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Looking for Life on a Flat Earth
Alan Burdick writes about a growing community of people who reject the notion that the Earth is round.
Deep in the Honduran Rain Forest, an Ecological SWAT Team Explores a Lost World
Douglas Preston discusses Conservation International’s rapid-response mission to the Mosquitia region of Honduras, home to an ancient city known as the City of the Monkey God and many rare jungle
Trying, and Mostly Failing, to Study the Life of New York City’s Rats
Marguerite Holloway describes the Templeton Project, a collaborative attempt to capture the lives of New York City’s rats using tracking devices.
Free Will, Video Games, and the Profoundest Quantum Mystery
David Kaiser discusses a recent study in the journal Nature, in which an international team of experimental physicists discuss the results of the Big Bell Test, which probed quantum mechanics using
Fleeing the Lava from Hawaii’s Kilauea Volcano
Sierra Crane-Murdoch visits the Leilani Estates subdivision, near Hawaii’s Kilauea volcano, and talks to residents whose houses stand in the path of the lava.
Elegy for the World’s Oldest Spider
Alan Burdick remembers No. 16, an Australian trapdoor spider that lived to the age of forty-three, and discusses the effect that she had on the naturalist Barbara York Main, whose work has been
Coming to Terms with a Life Without Water
Rosa Lyster discusses the drought in Cape Town, South Africa, and what it’s like to reckon with living in an increasingly parched world.
Hiroshima, Kyoto, and the Bombs of Climate Change
Bill McKibben describes a recent visit to the Japanese cities of Kyoto and Hiroshima, symbols of the greatest threats that humanity has ever faced: nuclear weapons and global warming. What makes those
Scott Pruitt’s Crusade Against “Secret Science” Could Be Disastrous for Public Health
Carolyn Kormann discusses a new rule proposed by Scott Pruitt, the E.P.A. administrator, titled “Strengthening Transparency in Regulatory Science,” and considers how it could affect government
America’s Top Scientists Reprimand Donald Trump (Again)
Carolyn Kormann discusses a statement by more than five hundred members of the National Academy of Sciences decrying the Trump Administration’s “denigration of scientific expertise and harassment of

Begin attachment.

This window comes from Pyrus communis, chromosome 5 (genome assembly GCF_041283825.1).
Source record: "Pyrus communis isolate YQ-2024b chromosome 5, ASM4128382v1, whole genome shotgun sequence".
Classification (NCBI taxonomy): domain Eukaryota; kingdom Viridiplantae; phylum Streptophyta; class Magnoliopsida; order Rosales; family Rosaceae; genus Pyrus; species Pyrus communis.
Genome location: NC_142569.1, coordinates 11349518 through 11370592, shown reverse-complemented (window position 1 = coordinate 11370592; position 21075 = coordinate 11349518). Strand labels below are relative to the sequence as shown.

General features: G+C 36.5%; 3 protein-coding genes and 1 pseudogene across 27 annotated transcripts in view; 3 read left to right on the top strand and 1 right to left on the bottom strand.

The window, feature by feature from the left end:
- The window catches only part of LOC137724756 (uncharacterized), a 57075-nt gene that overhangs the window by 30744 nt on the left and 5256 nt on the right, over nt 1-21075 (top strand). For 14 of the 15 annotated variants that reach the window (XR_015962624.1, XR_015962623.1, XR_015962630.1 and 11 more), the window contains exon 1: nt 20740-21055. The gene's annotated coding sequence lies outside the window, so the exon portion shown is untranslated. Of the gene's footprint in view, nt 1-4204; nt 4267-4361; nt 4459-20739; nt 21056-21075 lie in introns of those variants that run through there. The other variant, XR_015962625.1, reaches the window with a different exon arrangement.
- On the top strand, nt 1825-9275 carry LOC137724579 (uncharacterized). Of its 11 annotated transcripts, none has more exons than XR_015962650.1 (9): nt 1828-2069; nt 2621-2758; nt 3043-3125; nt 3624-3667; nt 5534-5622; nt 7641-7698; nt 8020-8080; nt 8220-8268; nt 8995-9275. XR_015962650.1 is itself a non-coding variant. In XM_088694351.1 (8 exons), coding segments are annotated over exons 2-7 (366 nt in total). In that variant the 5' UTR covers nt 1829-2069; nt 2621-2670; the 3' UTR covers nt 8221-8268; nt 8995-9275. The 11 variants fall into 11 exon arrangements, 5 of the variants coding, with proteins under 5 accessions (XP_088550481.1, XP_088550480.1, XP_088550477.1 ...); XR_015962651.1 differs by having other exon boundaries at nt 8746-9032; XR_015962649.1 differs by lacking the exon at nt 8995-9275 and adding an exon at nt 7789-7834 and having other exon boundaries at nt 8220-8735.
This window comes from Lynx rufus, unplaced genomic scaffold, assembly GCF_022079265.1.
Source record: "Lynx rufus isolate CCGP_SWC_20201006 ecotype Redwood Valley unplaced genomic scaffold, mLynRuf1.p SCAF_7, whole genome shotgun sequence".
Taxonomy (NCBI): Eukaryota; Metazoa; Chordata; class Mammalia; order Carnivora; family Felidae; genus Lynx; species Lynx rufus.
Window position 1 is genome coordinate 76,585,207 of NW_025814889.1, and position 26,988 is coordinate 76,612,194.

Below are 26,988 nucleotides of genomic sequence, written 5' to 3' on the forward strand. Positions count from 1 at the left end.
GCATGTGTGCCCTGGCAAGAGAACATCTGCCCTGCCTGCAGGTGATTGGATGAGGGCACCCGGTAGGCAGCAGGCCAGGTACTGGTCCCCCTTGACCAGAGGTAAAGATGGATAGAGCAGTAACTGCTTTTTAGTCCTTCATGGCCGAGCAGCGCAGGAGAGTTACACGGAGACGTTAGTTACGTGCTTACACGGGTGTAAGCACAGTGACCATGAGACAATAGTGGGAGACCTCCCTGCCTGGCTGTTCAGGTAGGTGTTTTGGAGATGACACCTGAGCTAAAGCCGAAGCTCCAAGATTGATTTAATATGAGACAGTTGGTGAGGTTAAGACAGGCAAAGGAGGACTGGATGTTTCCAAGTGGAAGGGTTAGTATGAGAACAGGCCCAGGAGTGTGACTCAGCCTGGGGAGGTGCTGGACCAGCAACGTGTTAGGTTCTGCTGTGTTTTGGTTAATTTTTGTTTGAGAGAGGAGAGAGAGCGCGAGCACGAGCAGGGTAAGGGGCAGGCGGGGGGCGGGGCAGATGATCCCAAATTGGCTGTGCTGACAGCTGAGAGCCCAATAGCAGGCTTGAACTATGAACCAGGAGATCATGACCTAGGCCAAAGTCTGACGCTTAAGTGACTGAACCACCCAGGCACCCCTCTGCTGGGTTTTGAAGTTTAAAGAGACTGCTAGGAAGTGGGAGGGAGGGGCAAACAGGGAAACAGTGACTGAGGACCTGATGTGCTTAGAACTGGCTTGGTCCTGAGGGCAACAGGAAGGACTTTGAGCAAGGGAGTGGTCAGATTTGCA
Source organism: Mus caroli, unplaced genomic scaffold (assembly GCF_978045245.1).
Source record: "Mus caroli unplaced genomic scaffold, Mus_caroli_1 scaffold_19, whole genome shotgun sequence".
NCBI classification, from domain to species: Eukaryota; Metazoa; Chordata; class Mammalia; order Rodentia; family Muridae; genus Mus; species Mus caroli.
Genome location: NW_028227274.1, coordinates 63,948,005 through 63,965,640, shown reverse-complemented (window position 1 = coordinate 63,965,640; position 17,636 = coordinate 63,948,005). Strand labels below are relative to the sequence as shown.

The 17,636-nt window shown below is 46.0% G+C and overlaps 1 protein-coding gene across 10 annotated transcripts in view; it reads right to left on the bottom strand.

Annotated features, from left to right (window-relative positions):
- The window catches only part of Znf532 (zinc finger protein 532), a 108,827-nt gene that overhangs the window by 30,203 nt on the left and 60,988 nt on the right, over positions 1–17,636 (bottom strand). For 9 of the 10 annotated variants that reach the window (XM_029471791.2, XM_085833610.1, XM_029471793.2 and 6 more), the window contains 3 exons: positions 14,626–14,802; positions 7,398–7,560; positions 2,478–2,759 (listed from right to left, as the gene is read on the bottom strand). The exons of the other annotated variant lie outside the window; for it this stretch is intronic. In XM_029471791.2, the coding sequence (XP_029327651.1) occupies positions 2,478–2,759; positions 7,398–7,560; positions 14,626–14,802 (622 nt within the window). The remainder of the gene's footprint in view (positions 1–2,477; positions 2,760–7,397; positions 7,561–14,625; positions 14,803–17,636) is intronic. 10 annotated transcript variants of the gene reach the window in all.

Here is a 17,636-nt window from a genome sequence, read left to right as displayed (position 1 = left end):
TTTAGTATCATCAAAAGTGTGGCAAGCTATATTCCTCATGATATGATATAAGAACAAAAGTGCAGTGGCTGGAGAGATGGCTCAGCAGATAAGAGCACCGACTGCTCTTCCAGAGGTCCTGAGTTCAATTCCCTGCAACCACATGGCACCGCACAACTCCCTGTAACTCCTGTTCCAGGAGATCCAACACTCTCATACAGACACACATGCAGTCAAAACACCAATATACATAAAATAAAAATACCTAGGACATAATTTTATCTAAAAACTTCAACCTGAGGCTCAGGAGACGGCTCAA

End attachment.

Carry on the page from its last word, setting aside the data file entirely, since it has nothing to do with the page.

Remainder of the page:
A Stunning Gene-Therapy Breakthrough in the Fight Against Beta Thalassemia, a Devastating Blood Disease
Jerome Groopman discusses the results of a trial described in the New England Journal of Medicine, in which twenty-two patients with beta thalassemia, a common and devastating blood disorder, were
Ryan Zinke’s Great American Fire Sale
Carolyn Kormann examines Interior Secretary Ryan Zinke’s first year in office, in particular his attempts to lease large swaths of federal public land to oil-and-gas prospectors.
Michael Bloomberg Takes on the Coal Industry
In an exclusive interview, Carolyn Kormann talks to Michael Bloomberg, the billionaire businessman and former three-term Mayor of New York City, about his philanthropy’s efforts to fight climate
A Whistle-Blower Alleges Corruption in Rick Perry’s Department of Energy
Carolyn Kormann reports on the case of Simon Edelman, a former chief creative officer at the D.O.E. who alleges that he was fired for sharing “evidence of criminal corruption, obstruction of justice,
How to Fix Facebook
Adrian Chen, Nathan Heller, Andrew Marantz, and Anna Wiener discuss the Cambridge Analytica revelations; the response from Facebook’s C.E.O., Mark Zuckerberg; and the future of “social responsibility”
What’s Missing from “An Inconvenient Sequel,” Al Gore’s New Climate-Change Documentary
Michelle Nijhuis examines the follow-up to 2006’s “An Inconvenient Truth” and how climate-change messaging has evolved.